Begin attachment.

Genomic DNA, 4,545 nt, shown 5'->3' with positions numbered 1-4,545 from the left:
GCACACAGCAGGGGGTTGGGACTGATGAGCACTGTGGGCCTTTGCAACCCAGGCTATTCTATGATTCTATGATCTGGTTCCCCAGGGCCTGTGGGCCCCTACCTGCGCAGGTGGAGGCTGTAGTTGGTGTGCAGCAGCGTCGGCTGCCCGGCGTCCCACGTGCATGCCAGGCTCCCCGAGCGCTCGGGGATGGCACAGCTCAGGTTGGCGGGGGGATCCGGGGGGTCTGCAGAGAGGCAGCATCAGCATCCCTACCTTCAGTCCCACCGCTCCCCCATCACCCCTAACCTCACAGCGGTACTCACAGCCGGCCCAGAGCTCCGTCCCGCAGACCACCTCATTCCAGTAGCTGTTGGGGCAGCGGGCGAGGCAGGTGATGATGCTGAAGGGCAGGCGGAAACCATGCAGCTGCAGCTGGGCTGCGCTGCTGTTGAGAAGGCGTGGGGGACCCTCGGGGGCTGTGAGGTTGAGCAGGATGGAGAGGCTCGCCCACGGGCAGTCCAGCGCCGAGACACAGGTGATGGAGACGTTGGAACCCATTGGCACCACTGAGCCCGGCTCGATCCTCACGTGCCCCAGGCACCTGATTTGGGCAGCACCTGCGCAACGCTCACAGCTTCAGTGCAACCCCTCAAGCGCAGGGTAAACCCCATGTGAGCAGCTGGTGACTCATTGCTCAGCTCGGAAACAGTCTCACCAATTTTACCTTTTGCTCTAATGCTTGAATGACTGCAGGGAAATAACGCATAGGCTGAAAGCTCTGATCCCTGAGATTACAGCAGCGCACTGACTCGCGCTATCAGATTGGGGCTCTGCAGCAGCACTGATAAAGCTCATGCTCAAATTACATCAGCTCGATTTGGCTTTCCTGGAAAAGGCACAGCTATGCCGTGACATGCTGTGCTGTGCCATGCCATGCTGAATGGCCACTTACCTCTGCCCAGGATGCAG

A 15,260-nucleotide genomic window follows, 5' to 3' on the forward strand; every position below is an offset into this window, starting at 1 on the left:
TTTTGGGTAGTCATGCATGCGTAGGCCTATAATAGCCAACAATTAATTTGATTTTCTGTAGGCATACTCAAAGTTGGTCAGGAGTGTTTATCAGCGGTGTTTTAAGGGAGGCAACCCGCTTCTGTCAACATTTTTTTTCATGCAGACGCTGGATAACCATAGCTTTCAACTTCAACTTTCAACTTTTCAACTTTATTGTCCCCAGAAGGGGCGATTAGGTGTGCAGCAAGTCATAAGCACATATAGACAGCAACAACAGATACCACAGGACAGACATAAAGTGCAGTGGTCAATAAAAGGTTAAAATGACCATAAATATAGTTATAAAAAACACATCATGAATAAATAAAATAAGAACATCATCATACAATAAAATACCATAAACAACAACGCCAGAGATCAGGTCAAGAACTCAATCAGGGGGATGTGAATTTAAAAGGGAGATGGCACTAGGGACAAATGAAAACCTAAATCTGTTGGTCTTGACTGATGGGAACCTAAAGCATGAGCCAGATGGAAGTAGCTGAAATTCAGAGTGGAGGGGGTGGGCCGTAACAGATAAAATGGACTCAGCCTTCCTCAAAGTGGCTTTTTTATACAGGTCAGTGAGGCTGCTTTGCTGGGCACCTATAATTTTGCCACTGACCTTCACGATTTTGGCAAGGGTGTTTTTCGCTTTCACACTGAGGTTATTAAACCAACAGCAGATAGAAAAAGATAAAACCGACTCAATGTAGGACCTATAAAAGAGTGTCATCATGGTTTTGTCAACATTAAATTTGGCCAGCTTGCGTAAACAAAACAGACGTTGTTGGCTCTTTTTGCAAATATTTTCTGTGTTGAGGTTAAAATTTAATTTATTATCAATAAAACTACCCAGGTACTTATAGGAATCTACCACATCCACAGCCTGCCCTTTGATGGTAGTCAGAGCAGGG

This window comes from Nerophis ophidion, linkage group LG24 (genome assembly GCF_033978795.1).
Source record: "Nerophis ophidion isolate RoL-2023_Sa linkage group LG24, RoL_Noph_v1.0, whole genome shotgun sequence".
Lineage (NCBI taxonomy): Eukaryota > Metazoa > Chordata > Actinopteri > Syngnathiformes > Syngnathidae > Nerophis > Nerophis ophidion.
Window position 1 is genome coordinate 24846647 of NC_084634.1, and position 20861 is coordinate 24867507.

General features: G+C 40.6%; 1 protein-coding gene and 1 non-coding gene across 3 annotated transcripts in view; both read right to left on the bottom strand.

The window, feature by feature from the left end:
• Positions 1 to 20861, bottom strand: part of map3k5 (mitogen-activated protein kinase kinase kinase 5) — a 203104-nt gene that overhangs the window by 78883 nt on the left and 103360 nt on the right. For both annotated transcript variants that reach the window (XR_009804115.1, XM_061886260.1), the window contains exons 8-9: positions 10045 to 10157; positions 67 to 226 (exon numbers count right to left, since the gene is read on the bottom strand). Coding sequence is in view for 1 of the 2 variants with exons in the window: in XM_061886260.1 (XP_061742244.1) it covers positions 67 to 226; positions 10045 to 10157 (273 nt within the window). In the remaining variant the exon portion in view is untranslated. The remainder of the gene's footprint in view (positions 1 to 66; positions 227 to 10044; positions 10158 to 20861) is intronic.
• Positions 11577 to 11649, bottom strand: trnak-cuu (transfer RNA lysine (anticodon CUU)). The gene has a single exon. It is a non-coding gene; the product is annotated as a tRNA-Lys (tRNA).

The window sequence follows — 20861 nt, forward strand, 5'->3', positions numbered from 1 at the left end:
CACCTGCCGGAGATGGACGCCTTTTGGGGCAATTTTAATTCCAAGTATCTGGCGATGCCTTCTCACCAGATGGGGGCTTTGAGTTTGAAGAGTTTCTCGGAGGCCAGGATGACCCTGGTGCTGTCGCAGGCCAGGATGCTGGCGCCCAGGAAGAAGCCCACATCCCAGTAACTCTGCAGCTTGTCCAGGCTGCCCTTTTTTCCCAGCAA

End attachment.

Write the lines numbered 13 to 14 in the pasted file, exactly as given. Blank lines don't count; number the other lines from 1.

The window sequence follows — 20861 nt, forward strand, 5'->3', positions numbered from 1 at the left end:
CACCTGCCGGAGATGGACGCCTTTTGGGGCAATTTTAATTCCAAGTATCTGGCGATGCCTTCTCACCAGATGGGGGCTTTGAGTTTGAAGAGTTTCTCGGAGGCCAGGATGACCCTGGTGCTGTCGCAGGCCAGGATGCTGGCGCCCAGGAAGAAGCCCACATCCCAGTAACTCTGCAGCTTGTCCAGGCTGCCCTTTTTTCCCAGCAA